French Impressionism in art and in music aimed to capture glimpses of life’s fleeting moments — the vibrancy of the light at sunrise, the serenity of a lily pond, or the conversations between wind and waves — a celebration of the world moment-by-moment. On Saturday, April 8, DePauw School of Music invites lifelong learners to Music on the Square for its Spring Communiversity offering on this popular 19th-century movement. Plan to arrive at the 21 N. Indiana venue at 6:30 p.m. for a full evening of all things French or drop-in a little later to listen to the music of local Frenchman, Claude Cymerman and friends. 

Part I will kick off with an Impressionistic painting class, French wine and hors d’oeuvres. View a selection works curated by the Richard E. Peeler Art Center, nibble on cheeses and crostini, and sip a Kir Royale while creating your own impressionistic masterpiece guided by Wine and Canvas of Indianapolis. 

Then, once you’re feeling like a true Parisian, plan to linger into the starry night for the second half of the program. Part II, beginning at 8 p.m., includes pastries, wine and a performance of French music by a trio of pianists: DePauw’s own Claude Cymerman and Anthony Weinstein, who will be joined by Émile Naoumoff from the IU Jacobs School of Music.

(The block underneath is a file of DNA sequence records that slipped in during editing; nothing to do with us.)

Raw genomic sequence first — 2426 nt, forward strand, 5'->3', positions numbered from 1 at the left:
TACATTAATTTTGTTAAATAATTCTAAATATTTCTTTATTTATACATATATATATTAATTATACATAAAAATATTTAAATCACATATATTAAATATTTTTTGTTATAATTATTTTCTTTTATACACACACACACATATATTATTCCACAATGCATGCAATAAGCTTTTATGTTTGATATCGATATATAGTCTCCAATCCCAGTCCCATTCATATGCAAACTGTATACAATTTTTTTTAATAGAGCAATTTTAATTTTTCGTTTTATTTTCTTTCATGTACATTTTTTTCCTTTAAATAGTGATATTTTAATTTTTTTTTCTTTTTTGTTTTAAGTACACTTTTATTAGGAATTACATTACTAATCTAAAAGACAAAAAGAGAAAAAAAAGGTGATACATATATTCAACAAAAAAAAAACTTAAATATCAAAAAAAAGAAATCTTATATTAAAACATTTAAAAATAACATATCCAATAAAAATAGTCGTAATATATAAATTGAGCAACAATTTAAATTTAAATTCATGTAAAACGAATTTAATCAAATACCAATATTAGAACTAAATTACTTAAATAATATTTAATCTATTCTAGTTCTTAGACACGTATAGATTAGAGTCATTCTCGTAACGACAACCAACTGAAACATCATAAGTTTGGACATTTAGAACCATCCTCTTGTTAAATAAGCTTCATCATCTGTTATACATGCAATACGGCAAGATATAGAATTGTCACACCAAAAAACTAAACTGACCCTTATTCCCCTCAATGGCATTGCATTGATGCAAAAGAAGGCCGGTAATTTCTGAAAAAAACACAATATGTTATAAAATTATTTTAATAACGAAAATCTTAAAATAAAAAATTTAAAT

Repeat presenters at the Green Center and the Greencastle Summer Music Festival, Cymerman and Weinstein are well known to local audiences. A lesser-known fun fact: during their student days in France, Cymerman and Naoumoff, coincidentally, both trained at the Paris National Conservatory and are products of the same teacher, Pierre Sancan. 

A child prodigy, Naoumoff is also the last student of the legendary French composer and teacher Nadia Boulanger, who referred to him as “the gift of my old age.” Over the course of his career as a performer and composer, he has received numerous awards, including the Médaille d’honneur de Paris and the Prix de Composition de l’académie des Beaux Arts. Naoumoff, who has been likened to both Vladimir Horowitz and Arthur Rubinstein as a pianist, displaying—as one critic remarked “the fire of the former and the poetry of the latter”—currently resides in Bloomington, where he is a professor of music at Indiana University. 

Among the examples of French and American impressionist painting, which will be on display throughout the evening from the Peeler Art Center, are:
Ruth Bernice Anderson — “Duetto”
Veraldo Joseph Cariani — “Flaming Bush”
Paul Cezanne — “Landscape of Mont St. Victoire”
Marie Goth — “Sally”
Carl Christopher Graf — “Old Mill on Roaring Fork” 

Admission to Music on the Square’s Spring 2017 Communiversity, Parts I and II, is $40 per person; Part II alone is $15. As participation is limited to the first 80 people, advance tickets are requested and available for purchase online at

Communiversity [n. Community + University = expanded universe] courses invite adult-learners into conversation with music-makers, creators and innovators.

This activity is made possible, in part, with support from the National Endowment for the Arts, a federal agency.